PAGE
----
The width of your kitchen sink is dependent on the width of the kitchen cabinet you plan on installing it in. Check the inside of the kitchen cabinet to account for any drawers or other obstacles that could limit the size of the kitchen sink.
If you are replacing a kitchen sink the task of selecting a new one is a little easier. You have a pre-defined hole that already specifies the size of the kitchen sink you can install. You may be able to, however, install a larger one if there are no obstructions underneath the cabinet and you are willing to cut a larger opening.
Note: If there are separate holes for the kitchen faucet handles and spout you will need to account for them in your selection of a new kitchen sink.
Remove old Kitchen Sink
If you are replacing an old kitchen sink, first turn off the water supply valves underneath the kitchen sink.
Next, disconnect the supply and drain lines from the kitchen faucet. Note that a bucket comes in handy at this stage to catch the small amount of water that is located in the J-trap.
Remove any sink hold-down fastener clips that maybe holding the kitchen sink to the countertop.
Using a putty knife, slide the edge of it around the perimeter of the kitchen sink to loosen any caulk that maybe forming a seal around the kitchen sink.
Now simply pull the kitchen sink out of the kitchen countertop.
Cutting an opening for a new Kitchen Sink
If you are installing a new kitchen sink, you will need to use the template which should have come with the kitchen sink to trace out the rough opening for it.
Center the template on the kitchen countertop in the location of where you want the kitchen sink to reside. The template should be positioned at least 1.5” back from the front edge of the countertop, however not so far back that it looks un-centered. Normally the kitchen sink should sit no more than 3-4 inches back from the edge of the kitchen countertop.
Once you have located the position of the template secure it with tape.
Using a pencil, trace around the template.
Note: If a template did not come with the kitchen sink, simply turn the kitchen sink upside down and position it properly over the kitchen countertop and trace around it. Then remove the kitchen sink and draw another outline that is approximately ½” in from the first outline you drew. You will cut on this second inner line. This inner line will enable the kitchen sink flange to rest on the kitchen countertop.
Remove the template, and drill 3/8 inch pilot holes in each of the corners of the template area. Make sure the holes are within the boundary of the template outline.
Using your jig saw, insert it into a pilot hole and begin cutting on the inside edge of your outline. Have someone underneath the kitchen countertop holding the cutout piece in place until you have completely cut around the outline. This will prevent the cutout piece from breaking off and possibly damaging the surface of the countertop. Warning: make sure the person underneath the countertop is wearing eye protection and that his or her hands are away from the saw blade at all times.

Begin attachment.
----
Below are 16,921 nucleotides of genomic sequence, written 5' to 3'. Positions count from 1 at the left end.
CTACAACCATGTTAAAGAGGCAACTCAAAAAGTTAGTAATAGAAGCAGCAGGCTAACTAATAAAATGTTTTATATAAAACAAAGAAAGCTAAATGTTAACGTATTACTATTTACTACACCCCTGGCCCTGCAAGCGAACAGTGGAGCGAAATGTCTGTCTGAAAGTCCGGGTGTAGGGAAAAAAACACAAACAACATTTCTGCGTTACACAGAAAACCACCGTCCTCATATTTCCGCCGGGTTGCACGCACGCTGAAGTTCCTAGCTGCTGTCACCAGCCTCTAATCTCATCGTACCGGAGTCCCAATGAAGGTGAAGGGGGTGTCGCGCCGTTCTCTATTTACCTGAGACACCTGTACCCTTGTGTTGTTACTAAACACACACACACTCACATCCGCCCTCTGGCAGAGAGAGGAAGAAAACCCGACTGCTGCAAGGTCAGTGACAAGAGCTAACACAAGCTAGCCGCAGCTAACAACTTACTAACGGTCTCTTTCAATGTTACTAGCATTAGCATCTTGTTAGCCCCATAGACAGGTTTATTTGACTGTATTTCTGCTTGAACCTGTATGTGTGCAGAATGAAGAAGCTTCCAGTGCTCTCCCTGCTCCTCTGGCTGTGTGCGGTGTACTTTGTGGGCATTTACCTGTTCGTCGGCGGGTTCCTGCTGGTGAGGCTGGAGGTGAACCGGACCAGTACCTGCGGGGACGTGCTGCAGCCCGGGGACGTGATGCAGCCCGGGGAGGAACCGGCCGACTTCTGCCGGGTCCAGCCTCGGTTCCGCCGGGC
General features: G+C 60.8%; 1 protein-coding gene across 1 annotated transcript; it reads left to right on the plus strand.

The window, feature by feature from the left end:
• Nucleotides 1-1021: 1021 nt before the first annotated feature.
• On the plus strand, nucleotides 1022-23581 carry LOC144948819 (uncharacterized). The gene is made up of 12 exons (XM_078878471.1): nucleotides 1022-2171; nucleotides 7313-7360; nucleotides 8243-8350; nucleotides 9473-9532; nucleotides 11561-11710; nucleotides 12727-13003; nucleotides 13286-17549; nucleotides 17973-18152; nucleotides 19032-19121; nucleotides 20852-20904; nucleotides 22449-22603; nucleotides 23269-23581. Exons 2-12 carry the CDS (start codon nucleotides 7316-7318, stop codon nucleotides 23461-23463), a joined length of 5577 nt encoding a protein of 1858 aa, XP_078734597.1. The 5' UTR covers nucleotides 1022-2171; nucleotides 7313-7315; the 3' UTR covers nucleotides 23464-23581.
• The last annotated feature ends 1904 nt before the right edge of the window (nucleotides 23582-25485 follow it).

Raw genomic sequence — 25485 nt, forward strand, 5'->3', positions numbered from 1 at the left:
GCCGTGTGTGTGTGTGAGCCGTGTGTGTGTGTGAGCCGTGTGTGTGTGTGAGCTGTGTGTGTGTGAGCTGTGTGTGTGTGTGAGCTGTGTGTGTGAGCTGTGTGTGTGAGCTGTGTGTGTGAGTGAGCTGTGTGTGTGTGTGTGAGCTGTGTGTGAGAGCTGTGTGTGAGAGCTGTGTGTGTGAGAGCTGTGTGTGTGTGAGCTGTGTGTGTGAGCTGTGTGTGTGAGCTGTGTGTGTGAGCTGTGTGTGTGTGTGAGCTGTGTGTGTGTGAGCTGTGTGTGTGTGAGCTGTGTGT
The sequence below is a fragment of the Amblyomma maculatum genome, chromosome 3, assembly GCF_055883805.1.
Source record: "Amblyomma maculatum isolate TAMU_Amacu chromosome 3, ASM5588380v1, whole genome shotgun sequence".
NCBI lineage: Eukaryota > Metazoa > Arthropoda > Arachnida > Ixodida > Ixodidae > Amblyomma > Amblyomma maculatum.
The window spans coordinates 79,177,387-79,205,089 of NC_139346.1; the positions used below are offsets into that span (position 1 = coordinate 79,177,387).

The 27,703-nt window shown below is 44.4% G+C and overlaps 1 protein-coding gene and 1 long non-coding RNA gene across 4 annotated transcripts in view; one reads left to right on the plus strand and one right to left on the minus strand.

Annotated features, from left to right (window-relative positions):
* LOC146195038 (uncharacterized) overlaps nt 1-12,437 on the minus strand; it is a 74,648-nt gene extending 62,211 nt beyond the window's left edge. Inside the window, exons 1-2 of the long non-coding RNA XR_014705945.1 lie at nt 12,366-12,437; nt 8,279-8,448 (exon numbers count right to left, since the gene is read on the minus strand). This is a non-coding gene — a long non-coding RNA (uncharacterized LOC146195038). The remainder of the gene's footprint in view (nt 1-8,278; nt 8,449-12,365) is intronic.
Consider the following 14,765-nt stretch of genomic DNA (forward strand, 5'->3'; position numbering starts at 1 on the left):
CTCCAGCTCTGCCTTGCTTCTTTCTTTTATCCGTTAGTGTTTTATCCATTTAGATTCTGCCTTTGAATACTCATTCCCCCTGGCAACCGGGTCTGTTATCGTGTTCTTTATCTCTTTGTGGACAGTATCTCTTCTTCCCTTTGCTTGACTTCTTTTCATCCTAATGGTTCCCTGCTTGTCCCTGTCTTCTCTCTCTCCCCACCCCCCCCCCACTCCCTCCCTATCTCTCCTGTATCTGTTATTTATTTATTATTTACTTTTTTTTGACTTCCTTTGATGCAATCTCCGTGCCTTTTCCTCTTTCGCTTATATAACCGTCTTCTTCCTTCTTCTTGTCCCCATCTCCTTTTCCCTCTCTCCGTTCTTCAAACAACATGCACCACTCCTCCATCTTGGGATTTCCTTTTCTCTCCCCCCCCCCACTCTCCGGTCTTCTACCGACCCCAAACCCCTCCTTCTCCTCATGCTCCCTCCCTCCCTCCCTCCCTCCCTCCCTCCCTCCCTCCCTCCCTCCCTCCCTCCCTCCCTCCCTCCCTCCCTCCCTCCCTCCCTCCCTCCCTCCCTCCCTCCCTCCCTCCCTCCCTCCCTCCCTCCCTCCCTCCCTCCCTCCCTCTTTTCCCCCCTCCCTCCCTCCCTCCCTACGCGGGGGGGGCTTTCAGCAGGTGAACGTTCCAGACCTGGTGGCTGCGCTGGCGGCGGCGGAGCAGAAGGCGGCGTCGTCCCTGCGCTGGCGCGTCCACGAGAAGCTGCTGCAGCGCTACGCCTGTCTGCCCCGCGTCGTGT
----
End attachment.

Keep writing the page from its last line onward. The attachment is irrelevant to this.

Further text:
You may also need to drill holes for your faucet supply lines and spout depending on what type of kitchen sink you are installing.
Installing Kitchen Sink
To minimize your work underneath the kitchen countertop it is best to attach the kitchen faucet to the kitchen sink before you install the kitchen sink.
Turn the kitchen sink upside down and attach the faucet to the kitchen sink using a crescent wrench. Make sure to first apply a bead of caulk or plumbers putty to the faucet base before attaching it to the kitchen sink.
Now attach the flexible supply lines to the faucet assembly. Again, use your crescent wrench to tighten the supply lines to the kitchen faucet.
Clean around the cut out area removing any sawdust or loose debris.
Apply a bead of silicone caulk around the perimeter underside flange area of the kitchen sink.
Turn the kitchen sink/faucet assembly over and position it into the cutout area. Make sure the supply lines are properly fed into the supply line holes if required.
Press the kitchen sink firmly into place and immediately remove any excess silicone caulk.
Underneath the kitchen sink, fasten the kitchen sink to the kitchen countertop with hold-down fastener clips, if fastener clips came with the kitchen sink.
Install Kitchen Sink Drain Assembly and Supply Lines
With the kitchen sink installed, run a bead of plumbers putty around the bottom of the sink drain area and install the sink drain and drainpipe assembly. There is a lock nut washer assembly that holds the sink drain to the kitchen sink. Use a pair of channel lock pliers to tighten the lock nut washer.
Connect the J-Trap assembly to the sink drainpipe using your hands and/or channel lock pliers.
Connect the flexible kitchen supply lines to the house water supply lines using your crescent wrench.
Turn the water supply lines back on and test to see if the kitchen faucet operates correctly and that there are no leaks around the sink drain assembly or supply lines. If there are, turn off the supply lines and gently tighten the offending connection.
After testing the kitchen sink and faucet, let the kitchen sink set up overnight before using regularly.
For more help on remodeling your kitchen, see HomeAdditionPlus.com’s Kitchen Remodeling Bid Sheet. The Kitchen Remodeling Bid Sheet will help ensure that your kitchen remodeling project goes smoothly and you get the finished kitchen you are looking for. In addition, it will help to ensure that your remodeled kitchen will be accomplished on time and on budget.
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